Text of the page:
(a) the holder of some other office in the party"--

I cannot insert "person" there--

    "may sign in his place, and

    (b) the application must include",

etcetera, etcetera.

Without some change that wording does not appear to me entirely happy and consistent with the inclusion of an independent person with no party or organisation behind him. Reading, as I have, Clause 9 substituting

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"person" for "party", I find myself in a bit of a muddle. Can the Minister, having confirmed that the Bill is intended to apply to an independent candidate with no party or organisation behind him, inform the Committee whether he is satisfied with the present wording or whether it should be referred back to parliamentary counsel for reconsideration?

Lord Williams of Mostyn: I am grateful to the noble and learned Lord, Lord Brightman, for his courtesy in giving me notice that he would raise this matter. I have therefore been able to take advice upon it. I confirm that someone with no party organisation can register as the leader and nominating officer of a party. Having done that he needs to name another person--only one--as holding a specific office. That is to be found in paragraph 6 of Schedule 1:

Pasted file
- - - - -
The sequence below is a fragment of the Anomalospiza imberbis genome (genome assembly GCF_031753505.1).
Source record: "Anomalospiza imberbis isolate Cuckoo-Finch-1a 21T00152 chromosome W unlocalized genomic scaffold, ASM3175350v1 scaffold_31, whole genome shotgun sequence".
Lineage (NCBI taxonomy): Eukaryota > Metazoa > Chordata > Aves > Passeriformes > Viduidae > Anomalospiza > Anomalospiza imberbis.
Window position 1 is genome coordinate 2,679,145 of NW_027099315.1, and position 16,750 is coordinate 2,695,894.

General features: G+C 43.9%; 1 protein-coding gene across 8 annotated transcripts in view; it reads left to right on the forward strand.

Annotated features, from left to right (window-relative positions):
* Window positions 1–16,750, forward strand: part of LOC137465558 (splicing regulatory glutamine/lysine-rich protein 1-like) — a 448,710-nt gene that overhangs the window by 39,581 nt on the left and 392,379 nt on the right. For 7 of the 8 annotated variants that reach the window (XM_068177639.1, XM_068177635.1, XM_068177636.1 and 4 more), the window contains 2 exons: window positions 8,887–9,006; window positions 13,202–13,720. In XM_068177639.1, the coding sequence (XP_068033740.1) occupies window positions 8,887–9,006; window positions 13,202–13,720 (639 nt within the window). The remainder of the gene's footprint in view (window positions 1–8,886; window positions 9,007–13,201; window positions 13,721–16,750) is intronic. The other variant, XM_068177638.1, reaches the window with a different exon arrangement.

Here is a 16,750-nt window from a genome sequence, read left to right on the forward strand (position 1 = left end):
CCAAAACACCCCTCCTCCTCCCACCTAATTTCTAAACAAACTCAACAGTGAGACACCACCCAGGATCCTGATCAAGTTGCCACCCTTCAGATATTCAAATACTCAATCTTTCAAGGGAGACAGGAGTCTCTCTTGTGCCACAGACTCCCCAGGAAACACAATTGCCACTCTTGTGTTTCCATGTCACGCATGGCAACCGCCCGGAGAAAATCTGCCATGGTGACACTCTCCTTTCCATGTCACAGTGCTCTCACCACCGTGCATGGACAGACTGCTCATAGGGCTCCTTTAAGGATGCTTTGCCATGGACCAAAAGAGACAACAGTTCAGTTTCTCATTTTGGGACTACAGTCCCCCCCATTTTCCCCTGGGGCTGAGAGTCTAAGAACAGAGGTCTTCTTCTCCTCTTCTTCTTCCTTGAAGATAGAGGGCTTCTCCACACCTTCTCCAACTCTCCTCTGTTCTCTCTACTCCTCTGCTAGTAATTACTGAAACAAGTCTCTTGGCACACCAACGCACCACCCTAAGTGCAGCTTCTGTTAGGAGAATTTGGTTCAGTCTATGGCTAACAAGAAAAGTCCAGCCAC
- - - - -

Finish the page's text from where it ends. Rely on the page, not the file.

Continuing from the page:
"If one person is named in an application both as leader and as nominating officer, the application must also give the name and home address of the holder of some other specified office in the party".
That does not prevent anyone from standing as an independent provided he can get one other person to act as his supporter. We do not believe that that is unduly onerous. I am most grateful to the noble and learned Lord for raising the matter. My advice is that, having listened to his question and his understanding of Clause 9 as read with the other clause he identified, it is properly drafted and does not place any undue difficulty in the path of anyone who wants to stand as an independent.

Clause 9 agreed to.

Clause 10 [Speaker's committee]: